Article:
First and foremost, we are grateful to the women who shared their experiences with us. For many, participation required them to travel and to rearrange their family responsibilities, and we are humbled by their generosity. Karlene Jones, Lil James and Vilma Gracelyn Paul were skillful facilitators. This study was also made possible by the individuals and organizations that helped us recruit participants and secure locations for our focus groups, including Godwin Thomas from the Technical and Allied Workers’ Union, Carol Hyacinth at Tri-Island Echoes, Sonia Nixon, Trans-Nemwil Insurance, Legal Aid and Counselling Clinic Grenada, Conception Dance Theatre, Grenada Planned Parenthood Association, St. Joseph’s Convent and Grenada National Organisation of Women. We would also like to thank the Ministry of Social Development, Housing and Community Empowerment and the Ministry of Health for many fruitful discussions. We also thank Avi Bahadoor-Yetman for reviewing and making suggestions about the final manuscript. Finally, Richard Gordon, former director of the Latin American and Caribbean Studies Institute at the University of Georgia, provided creative inspiration for the project.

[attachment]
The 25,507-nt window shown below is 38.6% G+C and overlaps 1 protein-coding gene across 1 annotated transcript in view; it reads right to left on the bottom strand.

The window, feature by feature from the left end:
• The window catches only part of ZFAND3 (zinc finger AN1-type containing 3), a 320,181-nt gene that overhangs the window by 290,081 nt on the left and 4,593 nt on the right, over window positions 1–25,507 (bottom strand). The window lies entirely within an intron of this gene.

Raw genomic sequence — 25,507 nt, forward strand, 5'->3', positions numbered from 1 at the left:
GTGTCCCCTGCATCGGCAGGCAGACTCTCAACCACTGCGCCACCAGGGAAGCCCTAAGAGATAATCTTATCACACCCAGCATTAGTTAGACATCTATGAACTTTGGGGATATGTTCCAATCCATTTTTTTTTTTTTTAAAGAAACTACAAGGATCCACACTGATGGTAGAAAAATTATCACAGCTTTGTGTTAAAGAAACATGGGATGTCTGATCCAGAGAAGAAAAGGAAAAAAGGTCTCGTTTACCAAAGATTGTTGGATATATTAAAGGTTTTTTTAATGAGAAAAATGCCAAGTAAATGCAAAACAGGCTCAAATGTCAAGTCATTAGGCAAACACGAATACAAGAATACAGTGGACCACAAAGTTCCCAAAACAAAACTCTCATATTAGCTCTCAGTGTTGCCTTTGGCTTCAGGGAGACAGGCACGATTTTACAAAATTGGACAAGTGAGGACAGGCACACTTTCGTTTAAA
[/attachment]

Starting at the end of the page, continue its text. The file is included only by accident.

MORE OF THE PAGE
- Authors’ contributions. CHP, JSG, JM and AB designed the study. CHP and JSG recruited participants for the focus groups, and CHP was also primarily responsible for organizing and conducting those groups; JSG, JM and AB were also present for selected groups. CHP, ES, JM and AB analyzed the data and collaborated on drafting the manuscript. All authors reviewed and approved the final version.
- Conflicts of interest.None declared.
- Funding.Financial support was provided by the Global Research Collaboration Grant Program at the University of Georgia (UGA), UGA’s Latin American and Caribbean Studies Institute, the UGA School of Social Work, St. George’s University and the Augusta University/University of Georgia Medical Partnership. These sponsors did not influence the design, data collection, analysis or writing of this paper, nor did they influence the decision to publish these results.
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- 2.Bahadoor-Yetman A, Riley L, Gibbons A, Fields PJ, Mapp-Alexander V, Hage R, et al. Prevalence of cervical cancer and associated mortality in Grenada, 2000–2010. Rev Panam Salud Publica. 2016;39:194–9.